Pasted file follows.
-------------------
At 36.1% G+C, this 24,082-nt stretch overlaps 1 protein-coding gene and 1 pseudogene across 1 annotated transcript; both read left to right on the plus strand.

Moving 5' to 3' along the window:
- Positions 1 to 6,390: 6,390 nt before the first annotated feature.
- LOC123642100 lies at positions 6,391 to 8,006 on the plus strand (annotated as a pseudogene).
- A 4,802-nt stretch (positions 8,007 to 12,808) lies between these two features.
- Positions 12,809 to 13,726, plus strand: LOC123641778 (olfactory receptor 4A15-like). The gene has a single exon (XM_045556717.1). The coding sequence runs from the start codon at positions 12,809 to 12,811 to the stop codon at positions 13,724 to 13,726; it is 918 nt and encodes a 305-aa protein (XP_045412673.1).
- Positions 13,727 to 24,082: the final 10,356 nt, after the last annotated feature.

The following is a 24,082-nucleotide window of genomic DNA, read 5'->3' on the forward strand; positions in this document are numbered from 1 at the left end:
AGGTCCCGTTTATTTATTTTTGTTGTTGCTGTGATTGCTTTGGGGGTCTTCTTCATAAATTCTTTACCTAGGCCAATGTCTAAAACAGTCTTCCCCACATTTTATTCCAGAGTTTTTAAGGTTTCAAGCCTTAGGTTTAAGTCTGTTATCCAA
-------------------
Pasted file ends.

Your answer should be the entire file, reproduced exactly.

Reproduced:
At 36.1% G+C, this 24,082-nt stretch overlaps 1 protein-coding gene and 1 pseudogene across 1 annotated transcript; both read left to right on the plus strand.

Moving 5' to 3' along the window:
- Positions 1 to 6,390: 6,390 nt before the first annotated feature.
- LOC123642100 lies at positions 6,391 to 8,006 on the plus strand (annotated as a pseudogene).
- A 4,802-nt stretch (positions 8,007 to 12,808) lies between these two features.
- Positions 12,809 to 13,726, plus strand: LOC123641778 (olfactory receptor 4A15-like). The gene has a single exon (XM_045556717.1). The coding sequence runs from the start codon at positions 12,809 to 12,811 to the stop codon at positions 13,724 to 13,726; it is 918 nt and encodes a 305-aa protein (XP_045412673.1).
- Positions 13,727 to 24,082: the final 10,356 nt, after the last annotated feature.

The following is a 24,082-nucleotide window of genomic DNA, read 5'->3' on the forward strand; positions in this document are numbered from 1 at the left end:
AGGTCCCGTTTATTTATTTTTGTTGTTGCTGTGATTGCTTTGGGGGTCTTCTTCATAAATTCTTTACCTAGGCCAATGTCTAAAACAGTCTTCCCCACATTTTATTCCAGAGTTTTTAAGGTTTCAAGCCTTAGGTTTAAGTCTGTTATCCAA